Now, on to your next point, that being Fedex. The last time you ordered one of your inflatable "friends", there is a good chance that it was delivered by Fedex, because you absolutely, positively, had to have it overnight. :lol: Being that you supposedly live in Minneapolis, there is no way "it" was delivered by one of their 4 electric trucks in California. So how did that make you feel, knowing that your selfish need and desire for companionship and intimacy contributed to pollution (and probably global warming, in your eyes)?

Jesus, with the repeated beat down you give this clown its amazing he doesn't quit...Sheez, just give it 20 years!

BobIwabuchiFan

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What is better than the internal combustion engine and why is it better?

He really can't answer this because his grand statements are limited to situations where the significant difference between spark ignition engines and electric motors is minimalized by his arguements. Again, the main purpose of the Volt is to meet the urban travel needs of the city dweller in stable temperature environments. Studies show that if they can get 40 miles on a charge it would fit the needs of urban/city car users for a very large percentage of their travel needs. Basically if you don't live in a big city and don't want to be like our bison troll then you are an abomination and should have your license taken away. Note that spark ignition engines are capable of meeting the driving needs of a larger portion of the population and the varied driving environments and needs of the customer. Hence, electric motor will most likely never meet the full range of capability and use of the spark ignition engine even in the next 20 years.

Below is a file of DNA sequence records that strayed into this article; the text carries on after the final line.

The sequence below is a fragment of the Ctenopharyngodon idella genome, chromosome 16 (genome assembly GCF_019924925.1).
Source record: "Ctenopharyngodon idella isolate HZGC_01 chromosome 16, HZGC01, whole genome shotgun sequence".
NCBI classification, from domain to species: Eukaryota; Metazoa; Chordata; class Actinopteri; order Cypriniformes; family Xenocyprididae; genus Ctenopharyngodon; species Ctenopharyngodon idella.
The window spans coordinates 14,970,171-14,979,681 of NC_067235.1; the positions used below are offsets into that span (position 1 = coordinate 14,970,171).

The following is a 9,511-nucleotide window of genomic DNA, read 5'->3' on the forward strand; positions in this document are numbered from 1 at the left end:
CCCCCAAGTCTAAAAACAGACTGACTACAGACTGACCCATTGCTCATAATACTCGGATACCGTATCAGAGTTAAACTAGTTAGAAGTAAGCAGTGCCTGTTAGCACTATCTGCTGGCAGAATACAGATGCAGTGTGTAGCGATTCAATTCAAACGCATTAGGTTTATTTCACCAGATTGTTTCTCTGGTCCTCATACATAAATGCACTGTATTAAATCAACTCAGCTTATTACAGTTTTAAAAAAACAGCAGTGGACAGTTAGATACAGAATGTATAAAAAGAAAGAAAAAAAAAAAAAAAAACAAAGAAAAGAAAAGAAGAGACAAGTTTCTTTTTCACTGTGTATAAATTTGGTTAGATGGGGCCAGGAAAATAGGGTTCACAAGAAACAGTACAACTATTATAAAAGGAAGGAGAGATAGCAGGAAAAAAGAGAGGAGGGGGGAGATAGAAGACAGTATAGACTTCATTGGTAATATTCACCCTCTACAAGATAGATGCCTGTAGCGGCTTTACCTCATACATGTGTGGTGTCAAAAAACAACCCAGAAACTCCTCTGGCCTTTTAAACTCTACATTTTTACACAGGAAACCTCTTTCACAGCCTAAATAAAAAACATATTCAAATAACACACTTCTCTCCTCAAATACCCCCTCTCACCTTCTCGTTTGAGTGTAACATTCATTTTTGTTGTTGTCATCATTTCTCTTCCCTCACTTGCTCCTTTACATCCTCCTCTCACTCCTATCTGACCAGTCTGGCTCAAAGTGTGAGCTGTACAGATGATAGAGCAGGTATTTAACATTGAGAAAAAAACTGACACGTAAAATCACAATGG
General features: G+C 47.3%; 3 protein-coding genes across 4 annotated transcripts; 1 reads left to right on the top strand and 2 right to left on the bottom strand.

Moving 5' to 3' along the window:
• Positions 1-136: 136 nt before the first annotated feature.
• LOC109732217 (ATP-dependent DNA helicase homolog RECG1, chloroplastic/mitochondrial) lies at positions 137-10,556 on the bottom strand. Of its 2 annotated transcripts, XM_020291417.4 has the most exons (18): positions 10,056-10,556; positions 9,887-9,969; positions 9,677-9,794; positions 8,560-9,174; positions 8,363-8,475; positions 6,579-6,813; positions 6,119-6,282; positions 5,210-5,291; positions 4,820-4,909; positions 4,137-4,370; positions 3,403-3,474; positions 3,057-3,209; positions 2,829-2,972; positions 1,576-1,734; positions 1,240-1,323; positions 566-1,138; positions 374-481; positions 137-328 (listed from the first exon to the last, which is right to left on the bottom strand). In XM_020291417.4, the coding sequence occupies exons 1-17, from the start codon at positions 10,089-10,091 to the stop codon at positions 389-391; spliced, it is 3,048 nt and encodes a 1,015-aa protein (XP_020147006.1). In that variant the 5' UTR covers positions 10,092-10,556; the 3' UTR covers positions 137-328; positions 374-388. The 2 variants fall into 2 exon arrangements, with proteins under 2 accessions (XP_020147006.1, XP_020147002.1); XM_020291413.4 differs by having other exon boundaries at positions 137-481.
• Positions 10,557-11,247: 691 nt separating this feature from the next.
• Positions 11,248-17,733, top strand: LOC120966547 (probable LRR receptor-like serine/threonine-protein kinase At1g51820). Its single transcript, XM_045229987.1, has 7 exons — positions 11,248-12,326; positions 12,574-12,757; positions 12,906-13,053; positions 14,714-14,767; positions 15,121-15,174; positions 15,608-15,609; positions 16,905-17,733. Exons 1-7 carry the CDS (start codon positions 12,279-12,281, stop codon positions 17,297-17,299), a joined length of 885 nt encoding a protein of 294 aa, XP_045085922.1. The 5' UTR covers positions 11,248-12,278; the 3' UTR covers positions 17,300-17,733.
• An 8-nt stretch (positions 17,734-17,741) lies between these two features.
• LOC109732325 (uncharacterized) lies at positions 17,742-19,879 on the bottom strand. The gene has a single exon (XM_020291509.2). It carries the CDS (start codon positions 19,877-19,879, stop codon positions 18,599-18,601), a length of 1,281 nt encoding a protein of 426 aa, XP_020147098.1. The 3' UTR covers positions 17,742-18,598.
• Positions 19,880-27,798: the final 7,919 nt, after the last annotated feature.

BobIwabuchiFan

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Jesus, with the repeated beat down you give this clown its amazing he doesn't quit...Sheez, just give it 20 years!

BobIwabuchiFan

I've only had about 40 posts total in nearly 8 years here, until Bison Boy made his illustrious debut. Thanks to him, I have tripled that in no time. :lol: